Looking for a quick one pot dinner to shape up that weeknight meal rut? Check out this recipe for easy one pot jambalaya!
If you’re new to Cajun-Creole food, jambalaya is a simple dish with 3 main components:
Despite how simple jambalaya may be perceived as, it actually has a rich and colorful history; much like the dish itself.
Jambalaya originated in the Southeast part of the U.S., specifically Louisiana.
As legends tell it, the Spanish colonists of this area were unable to cook up their own favorite dish, paella. Paella is
Unfortunately, Louisiana in the 1700’s was not a top producer of the essential saffron that was needed for paella.
This of course led to small substitutions (such as the use of tomatoes), sparking the invention of jambalaya.
This necessity of a meal reminiscent of Spain was the eventual invention of jambalaya after several attempts using the available ingredients at the time.
THE GREAT MELTING POT? …OR JUST A JAMBALAYA BOWL?
But wait there’s more!
Though this dish is often credited to the Spanish/Southern cultures, there are a few more cultures that come into play with this diverse dish.
Rice. Rice cultivation can be attributed to the Senegalese slaves that first brought the knowledge of how to grow and use rice to the New World from West Africa.
Smoked pork sausage. Traditional jambalaya includes a form of smoked pork sausage (often Andouille) or ham. If it were not for the German colonists’ Old World knowledge of sausage making, this would not be such a key ingredient to the New World.
Much of the spices can be attributed to French colonists, as well as even Native American influence. This makes jambalaya quite a culturally inclusive cuisine.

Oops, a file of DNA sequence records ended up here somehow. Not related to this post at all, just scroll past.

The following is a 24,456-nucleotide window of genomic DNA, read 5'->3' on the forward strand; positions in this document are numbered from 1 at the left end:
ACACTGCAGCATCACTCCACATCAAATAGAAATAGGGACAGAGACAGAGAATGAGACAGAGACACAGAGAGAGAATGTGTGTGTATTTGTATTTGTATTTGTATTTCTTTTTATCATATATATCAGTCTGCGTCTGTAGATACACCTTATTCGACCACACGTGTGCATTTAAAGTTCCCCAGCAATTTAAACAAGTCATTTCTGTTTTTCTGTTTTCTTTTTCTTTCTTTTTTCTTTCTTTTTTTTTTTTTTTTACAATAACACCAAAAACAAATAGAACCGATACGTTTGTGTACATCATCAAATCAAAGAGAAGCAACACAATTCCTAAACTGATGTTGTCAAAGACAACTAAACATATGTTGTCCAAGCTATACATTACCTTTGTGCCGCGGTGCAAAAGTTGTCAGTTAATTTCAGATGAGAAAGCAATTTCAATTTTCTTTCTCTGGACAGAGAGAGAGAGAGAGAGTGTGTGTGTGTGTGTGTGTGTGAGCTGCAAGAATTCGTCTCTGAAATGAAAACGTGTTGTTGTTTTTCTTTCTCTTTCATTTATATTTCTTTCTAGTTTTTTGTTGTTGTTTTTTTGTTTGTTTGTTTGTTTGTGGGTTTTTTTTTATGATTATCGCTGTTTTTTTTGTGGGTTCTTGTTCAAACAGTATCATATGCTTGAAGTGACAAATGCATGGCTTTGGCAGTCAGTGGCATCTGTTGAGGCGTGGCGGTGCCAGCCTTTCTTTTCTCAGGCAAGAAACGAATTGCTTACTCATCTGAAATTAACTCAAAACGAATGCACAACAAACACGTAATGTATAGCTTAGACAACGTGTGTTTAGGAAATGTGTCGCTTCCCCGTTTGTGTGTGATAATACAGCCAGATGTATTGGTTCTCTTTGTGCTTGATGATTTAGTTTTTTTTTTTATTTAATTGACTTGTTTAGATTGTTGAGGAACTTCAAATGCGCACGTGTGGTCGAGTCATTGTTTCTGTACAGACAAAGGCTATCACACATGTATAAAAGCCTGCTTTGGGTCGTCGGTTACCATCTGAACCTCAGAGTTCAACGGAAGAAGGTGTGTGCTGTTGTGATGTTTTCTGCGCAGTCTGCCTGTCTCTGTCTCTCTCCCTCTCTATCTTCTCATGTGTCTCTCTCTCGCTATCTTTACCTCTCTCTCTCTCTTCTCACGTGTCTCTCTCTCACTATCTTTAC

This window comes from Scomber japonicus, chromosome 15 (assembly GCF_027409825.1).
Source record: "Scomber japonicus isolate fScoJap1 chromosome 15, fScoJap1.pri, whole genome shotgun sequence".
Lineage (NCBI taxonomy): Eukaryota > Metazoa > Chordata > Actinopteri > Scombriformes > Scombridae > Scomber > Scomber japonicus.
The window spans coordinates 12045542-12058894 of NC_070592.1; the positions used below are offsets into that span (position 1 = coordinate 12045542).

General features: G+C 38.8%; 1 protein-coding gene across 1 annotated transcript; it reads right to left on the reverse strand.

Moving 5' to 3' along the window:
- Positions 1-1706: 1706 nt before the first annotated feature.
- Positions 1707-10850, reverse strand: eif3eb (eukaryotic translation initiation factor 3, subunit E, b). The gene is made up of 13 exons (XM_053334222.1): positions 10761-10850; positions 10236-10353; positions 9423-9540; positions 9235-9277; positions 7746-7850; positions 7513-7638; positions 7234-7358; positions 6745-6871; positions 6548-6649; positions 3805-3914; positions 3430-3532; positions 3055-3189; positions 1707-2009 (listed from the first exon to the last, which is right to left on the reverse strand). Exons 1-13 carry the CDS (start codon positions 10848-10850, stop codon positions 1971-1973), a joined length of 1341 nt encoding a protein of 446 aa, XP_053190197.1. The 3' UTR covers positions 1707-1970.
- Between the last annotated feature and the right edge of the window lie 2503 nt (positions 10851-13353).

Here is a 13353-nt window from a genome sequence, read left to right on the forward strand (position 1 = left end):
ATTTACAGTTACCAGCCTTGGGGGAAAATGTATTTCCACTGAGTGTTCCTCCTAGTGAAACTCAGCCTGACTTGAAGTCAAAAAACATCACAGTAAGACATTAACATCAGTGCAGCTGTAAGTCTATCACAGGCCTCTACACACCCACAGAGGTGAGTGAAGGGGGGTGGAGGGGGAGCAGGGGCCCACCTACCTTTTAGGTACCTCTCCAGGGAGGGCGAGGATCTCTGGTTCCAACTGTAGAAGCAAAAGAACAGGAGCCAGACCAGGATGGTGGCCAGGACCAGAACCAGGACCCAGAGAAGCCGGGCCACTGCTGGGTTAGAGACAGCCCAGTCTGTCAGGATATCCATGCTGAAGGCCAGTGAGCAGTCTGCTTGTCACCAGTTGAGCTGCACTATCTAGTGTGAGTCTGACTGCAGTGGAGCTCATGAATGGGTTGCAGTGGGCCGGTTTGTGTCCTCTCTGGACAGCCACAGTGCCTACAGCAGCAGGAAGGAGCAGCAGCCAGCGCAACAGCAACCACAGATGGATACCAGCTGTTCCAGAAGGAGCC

RED JAMBALAYA VS BROWN JAMBALAYA
The variations of jambalaya was not something I knew about till later in my years.
The differences in red vs. brown jambalaya stem from differences in geographical areas that the jambalaya is made.
Red jambalaya could often be found in New Orleans (most notably the French Quarter), whereas brown jambalaya was often found in rural Louisiana areas or Cajun country
Besides differences in locations, the biggest change between these two variations was…..TOMATOES!
As you can guess, red jambalaya includes tomatoes in the ingredient list, unlike brown jambalaya.
Since New Orleans sits right on the gulf ports, it was much easier to have access to these fresh and hard to find ingredients like tomatoes.
Rest assured, both are equally tasty!
Though I have neither Spanish ancestry or Cajun roots, I do enjoy the simplicity of this dish with the complexity of spices and flavors.
The first time I made jambalaya was sometime in my teenage years. I don’t remember what quite sparked my initial interest in making jambalaya, having never grown up with it or even trying it.
But what I do remember was the support my mom always had in whatever new recipes I wanted to try and always making sure we had ingredients on hand for them, and I remember my dad’s excitement and interest in trying something new.
Looking back, it’s that support and encouragement that continues to spark my passion in cooking and other interests in life.
This dish has changed a bit in my rendition of it over the years, with the inclusion of the instant pot. Using the instant pot has helped to cut down on cook time as well as kitchen clean-up with a one pot dinner.
Below is a recipe for One Pot Jambalaya. Feel free to make this your own recipe with your own substitutions or renditions. After all, this dish has been building on substitutions since the 1700’s.
NOTE: this Easy One Pot Jambalaya pairs very well with a slice of homemade bread! Check out the link below to Syd’s Pizza Dough that doubles as a quick homemade bread recipe!
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Easy One Pot Jambalya
- 1 large chicken breast, diced
- 2 pork sausages preferably Andouille
- ½ lb raw, deveined shrimp
- 1 14.5 oz. can diced tomatoes
- 1 ⅓ cups chicken broth
- 1 stalk of celery, diced
- ½ medium sized onion, diced
- ½ green pepper, diced
- 1 ½ cups white rice
- 1 tsp salt
- ½ tsp ground, black pepper
- ¼ tsp garlic powder
- ½ tsp cumin
- 1 tsp chili powder
- 1 ½ tsp paprika
- ¼ tsp cayenne pepper
- Combine all ingredients together in a slow cooker, except shrimp and rice.
- Set slow cooker on high for 3-4 hours until chicken and sausage are almost cooked through.
- When chicken and sausage are mostly cooked through, add shrimp and rice until rice is soft and all meat is thoroughly cooked.